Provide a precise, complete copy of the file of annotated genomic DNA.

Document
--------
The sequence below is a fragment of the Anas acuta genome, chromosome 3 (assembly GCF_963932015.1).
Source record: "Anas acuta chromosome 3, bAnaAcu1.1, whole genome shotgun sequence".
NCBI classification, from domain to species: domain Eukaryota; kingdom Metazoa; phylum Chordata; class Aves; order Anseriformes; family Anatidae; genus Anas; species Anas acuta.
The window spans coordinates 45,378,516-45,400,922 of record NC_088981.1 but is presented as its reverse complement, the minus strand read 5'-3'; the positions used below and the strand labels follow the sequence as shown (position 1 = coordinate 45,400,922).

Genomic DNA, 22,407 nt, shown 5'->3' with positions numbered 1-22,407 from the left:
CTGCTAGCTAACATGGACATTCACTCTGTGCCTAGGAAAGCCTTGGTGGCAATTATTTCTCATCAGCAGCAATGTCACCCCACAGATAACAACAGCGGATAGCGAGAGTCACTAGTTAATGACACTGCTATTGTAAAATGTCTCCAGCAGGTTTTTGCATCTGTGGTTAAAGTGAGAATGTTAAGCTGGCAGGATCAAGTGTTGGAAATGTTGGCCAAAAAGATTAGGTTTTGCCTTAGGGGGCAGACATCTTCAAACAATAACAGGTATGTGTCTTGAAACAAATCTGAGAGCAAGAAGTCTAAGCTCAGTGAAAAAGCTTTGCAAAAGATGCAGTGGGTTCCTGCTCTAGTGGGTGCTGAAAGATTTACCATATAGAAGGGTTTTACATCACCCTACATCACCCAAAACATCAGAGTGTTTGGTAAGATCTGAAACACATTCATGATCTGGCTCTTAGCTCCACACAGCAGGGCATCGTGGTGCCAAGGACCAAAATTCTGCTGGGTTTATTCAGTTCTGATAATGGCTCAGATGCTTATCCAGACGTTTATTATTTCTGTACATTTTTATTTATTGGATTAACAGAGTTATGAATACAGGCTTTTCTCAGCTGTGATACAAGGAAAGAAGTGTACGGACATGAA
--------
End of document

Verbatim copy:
The sequence below is a fragment of the Anas acuta genome, chromosome 3 (assembly GCF_963932015.1).
Source record: "Anas acuta chromosome 3, bAnaAcu1.1, whole genome shotgun sequence".
NCBI classification, from domain to species: domain Eukaryota; kingdom Metazoa; phylum Chordata; class Aves; order Anseriformes; family Anatidae; genus Anas; species Anas acuta.
The window spans coordinates 45,378,516-45,400,922 of record NC_088981.1 but is presented as its reverse complement, the minus strand read 5'-3'; the positions used below and the strand labels follow the sequence as shown (position 1 = coordinate 45,400,922).

Genomic DNA, 22,407 nt, shown 5'->3' with positions numbered 1-22,407 from the left:
CTGCTAGCTAACATGGACATTCACTCTGTGCCTAGGAAAGCCTTGGTGGCAATTATTTCTCATCAGCAGCAATGTCACCCCACAGATAACAACAGCGGATAGCGAGAGTCACTAGTTAATGACACTGCTATTGTAAAATGTCTCCAGCAGGTTTTTGCATCTGTGGTTAAAGTGAGAATGTTAAGCTGGCAGGATCAAGTGTTGGAAATGTTGGCCAAAAAGATTAGGTTTTGCCTTAGGGGGCAGACATCTTCAAACAATAACAGGTATGTGTCTTGAAACAAATCTGAGAGCAAGAAGTCTAAGCTCAGTGAAAAAGCTTTGCAAAAGATGCAGTGGGTTCCTGCTCTAGTGGGTGCTGAAAGATTTACCATATAGAAGGGTTTTACATCACCCTACATCACCCAAAACATCAGAGTGTTTGGTAAGATCTGAAACACATTCATGATCTGGCTCTTAGCTCCACACAGCAGGGCATCGTGGTGCCAAGGACCAAAATTCTGCTGGGTTTATTCAGTTCTGATAATGGCTCAGATGCTTATCCAGACGTTTATTATTTCTGTACATTTTTATTTATTGGATTAACAGAGTTATGAATACAGGCTTTTCTCAGCTGTGATACAAGGAAAGAAGTGTACGGACATGAA